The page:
US Gas Prices Rise to New 7-Year-High With No Drop in Sight
U.S. gas prices rose on Columbus Day to $3.27 a gallon, a new 7-year-high.
The cost of a gallon keeps rising, with some experts saying no drop is in sight.
The primary drive is the climbing price of crude oil, analysts say.
That accounts for between 50 percent and 60 percent of the price of gas for drivers, according to the American Automobile Association (AAA) spokesman Andrew Gross.
“And last week’s decision by OPEC and its oil-producing allies to not increase production further only exacerbated the upward momentum for crude oil prices,” Gross said in a statement.
AAA pegged the national average for a gallon at $3.18 on Sept. 30, $3.20 on Oct. 4, and $3.21 on Oct. 7.
Washington saw the biggest jump over the past week at 17 cents. Kentucky, Indiana, Florida, Michigan, Alabama, Tennessee, South Carolina, Illinois, and Delaware prices per gallon also increased by 10 cents or more.
Data compiled by GasBuddy, which receives price reports from over 150,000 stations across the country, had the average price per gallon at $3.25 on Monday. Diesel’s average rose about 10 cents per gallon in the last week and was at $3.45.
Patrick De Haan, head of petroleum analysis for the price tracker, also pegged OPEC’s decision as stoking the latest rise.
OPEC opted last week to stick to its pact for a gradual increase in oil output.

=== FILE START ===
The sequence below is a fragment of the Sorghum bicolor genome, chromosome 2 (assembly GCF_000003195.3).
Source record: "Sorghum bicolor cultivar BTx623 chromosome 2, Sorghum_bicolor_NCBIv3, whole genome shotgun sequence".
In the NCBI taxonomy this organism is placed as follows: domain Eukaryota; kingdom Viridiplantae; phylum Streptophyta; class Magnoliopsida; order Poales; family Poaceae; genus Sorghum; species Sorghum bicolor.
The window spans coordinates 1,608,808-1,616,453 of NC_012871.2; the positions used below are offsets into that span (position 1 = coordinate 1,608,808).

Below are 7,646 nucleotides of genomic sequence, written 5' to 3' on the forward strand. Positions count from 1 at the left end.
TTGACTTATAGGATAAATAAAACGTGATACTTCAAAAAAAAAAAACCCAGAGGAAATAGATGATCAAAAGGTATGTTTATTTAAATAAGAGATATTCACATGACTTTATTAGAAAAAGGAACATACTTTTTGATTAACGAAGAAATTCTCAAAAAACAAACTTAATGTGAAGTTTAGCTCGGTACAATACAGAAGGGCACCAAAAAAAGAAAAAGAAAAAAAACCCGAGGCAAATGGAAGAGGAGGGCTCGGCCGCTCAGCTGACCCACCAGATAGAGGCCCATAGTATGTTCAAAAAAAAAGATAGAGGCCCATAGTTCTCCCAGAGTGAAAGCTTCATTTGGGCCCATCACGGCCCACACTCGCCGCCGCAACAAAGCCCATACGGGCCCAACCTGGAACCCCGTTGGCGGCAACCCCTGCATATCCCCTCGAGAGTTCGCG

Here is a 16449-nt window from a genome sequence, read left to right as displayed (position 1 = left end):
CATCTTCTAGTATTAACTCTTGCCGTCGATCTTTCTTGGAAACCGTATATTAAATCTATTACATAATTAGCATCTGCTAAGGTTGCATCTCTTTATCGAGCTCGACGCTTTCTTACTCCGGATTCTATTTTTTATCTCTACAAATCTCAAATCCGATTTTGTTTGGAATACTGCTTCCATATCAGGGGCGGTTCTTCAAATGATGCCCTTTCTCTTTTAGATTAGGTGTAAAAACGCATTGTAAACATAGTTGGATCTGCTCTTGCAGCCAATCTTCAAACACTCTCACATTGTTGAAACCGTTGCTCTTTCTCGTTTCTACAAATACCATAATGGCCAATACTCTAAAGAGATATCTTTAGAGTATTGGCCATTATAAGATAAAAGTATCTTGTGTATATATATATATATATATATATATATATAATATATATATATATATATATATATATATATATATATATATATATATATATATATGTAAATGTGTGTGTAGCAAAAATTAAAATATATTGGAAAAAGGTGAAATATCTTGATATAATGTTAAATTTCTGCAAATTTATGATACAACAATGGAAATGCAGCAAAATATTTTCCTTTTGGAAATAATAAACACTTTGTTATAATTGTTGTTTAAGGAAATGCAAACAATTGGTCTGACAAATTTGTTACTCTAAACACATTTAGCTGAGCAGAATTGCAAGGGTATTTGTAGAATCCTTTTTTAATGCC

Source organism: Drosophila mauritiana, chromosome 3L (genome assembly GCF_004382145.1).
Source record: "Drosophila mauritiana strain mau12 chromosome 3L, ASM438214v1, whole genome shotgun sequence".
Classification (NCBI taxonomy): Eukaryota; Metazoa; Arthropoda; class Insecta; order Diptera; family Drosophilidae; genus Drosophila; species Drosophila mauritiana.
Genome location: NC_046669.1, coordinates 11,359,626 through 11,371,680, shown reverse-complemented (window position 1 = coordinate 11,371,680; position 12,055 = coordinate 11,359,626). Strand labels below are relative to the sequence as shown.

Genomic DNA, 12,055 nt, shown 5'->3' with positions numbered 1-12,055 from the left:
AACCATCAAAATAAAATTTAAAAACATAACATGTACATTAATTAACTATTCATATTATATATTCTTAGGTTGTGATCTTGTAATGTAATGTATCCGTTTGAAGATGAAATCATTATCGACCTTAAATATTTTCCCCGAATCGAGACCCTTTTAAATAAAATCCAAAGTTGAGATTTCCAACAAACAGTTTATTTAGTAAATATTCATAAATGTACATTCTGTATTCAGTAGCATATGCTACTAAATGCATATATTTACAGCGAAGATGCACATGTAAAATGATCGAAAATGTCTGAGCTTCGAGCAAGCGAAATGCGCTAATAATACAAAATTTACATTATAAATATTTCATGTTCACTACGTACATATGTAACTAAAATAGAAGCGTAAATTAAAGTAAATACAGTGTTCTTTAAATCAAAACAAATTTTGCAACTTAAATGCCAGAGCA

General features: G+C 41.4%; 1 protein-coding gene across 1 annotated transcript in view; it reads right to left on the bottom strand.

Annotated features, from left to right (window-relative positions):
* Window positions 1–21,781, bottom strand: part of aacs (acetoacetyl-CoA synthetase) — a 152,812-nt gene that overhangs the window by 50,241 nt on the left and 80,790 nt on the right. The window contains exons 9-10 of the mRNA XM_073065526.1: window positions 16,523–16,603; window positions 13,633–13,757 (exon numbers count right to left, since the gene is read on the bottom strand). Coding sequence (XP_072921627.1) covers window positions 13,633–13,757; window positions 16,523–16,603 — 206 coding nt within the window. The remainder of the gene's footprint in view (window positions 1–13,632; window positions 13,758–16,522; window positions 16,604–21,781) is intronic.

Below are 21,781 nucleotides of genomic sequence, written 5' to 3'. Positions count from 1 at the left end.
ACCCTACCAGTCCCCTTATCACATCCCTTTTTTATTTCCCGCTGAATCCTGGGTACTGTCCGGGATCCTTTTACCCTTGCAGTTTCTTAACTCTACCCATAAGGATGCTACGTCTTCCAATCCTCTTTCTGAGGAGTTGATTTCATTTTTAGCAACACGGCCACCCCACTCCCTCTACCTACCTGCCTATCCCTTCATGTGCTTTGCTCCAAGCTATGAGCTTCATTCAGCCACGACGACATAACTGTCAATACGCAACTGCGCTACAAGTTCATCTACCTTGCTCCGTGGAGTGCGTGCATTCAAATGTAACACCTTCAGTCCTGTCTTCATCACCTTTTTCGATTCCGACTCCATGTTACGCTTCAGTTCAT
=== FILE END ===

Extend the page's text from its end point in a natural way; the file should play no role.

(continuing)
“The OPEC decision caused an immediate reaction in oil prices, and amidst what is turning into a global energy crunch, motorists are now spending over $400 million more on gasoline every single day than they were just a year ago,” De Haan said in a statement.
Prices shot up earlier this year when Colonial Pipeline took offline the nation’s largest pipeline in response to a hack and have remained above $3 for most of the time since.
Other contributing factors include cuts to production early in the pandemic and a dearth of fuel truck drivers as other jobs prove more attractive, according to experts. The situation was exacerbated by oil producing countries, largely in the Middle East, choosing not to ramp up production.
Europeans and Asians have seen energy shortages and blackouts over the summer and Americans could see the same this winter, one top energy executive recently warned.
West Texas International, a major type of crude oil, increased by $1.05 late Friday to end the trading session at $79.35.
The Biden administration hoped to pressure OPEC into boosting production but has thus far failed in its campaign.
Daniel Yergin, a historian who studies oil, said Monday on Bloomberg that the United States will likely keep trying to persuade the countries.
“Joe Biden knows that high gasoline prices are not good for incumbents,” said Yergin, vice chairman of IHS Markit. “We’ll certainly be hearing more from the administration.”